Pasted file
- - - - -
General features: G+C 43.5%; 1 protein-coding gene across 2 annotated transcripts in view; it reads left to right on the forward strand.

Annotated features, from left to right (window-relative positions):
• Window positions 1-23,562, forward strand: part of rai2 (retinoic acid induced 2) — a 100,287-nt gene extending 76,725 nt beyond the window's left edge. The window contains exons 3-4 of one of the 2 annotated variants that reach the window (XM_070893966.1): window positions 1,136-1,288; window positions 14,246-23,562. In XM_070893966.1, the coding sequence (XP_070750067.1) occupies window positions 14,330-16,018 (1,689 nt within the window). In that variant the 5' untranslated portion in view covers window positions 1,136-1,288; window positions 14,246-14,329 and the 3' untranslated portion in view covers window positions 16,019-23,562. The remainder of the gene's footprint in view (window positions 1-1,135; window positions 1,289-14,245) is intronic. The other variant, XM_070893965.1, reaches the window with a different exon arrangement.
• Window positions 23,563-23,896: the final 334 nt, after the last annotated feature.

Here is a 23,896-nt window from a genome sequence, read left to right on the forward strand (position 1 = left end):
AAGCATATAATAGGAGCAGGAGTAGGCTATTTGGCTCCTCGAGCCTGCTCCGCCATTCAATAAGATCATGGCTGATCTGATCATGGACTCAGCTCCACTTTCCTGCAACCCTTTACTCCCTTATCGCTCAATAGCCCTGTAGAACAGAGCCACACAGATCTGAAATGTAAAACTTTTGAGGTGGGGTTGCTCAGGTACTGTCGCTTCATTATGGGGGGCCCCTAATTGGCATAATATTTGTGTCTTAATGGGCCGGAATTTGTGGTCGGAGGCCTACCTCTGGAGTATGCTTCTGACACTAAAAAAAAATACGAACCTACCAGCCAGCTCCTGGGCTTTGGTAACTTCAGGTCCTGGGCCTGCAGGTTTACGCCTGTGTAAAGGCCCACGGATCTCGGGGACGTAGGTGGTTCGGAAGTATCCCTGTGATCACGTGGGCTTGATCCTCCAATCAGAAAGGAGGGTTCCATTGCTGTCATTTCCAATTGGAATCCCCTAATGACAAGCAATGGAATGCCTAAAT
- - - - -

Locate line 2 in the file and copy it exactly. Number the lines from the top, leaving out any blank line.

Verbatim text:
Annotated features, from left to right (window-relative positions):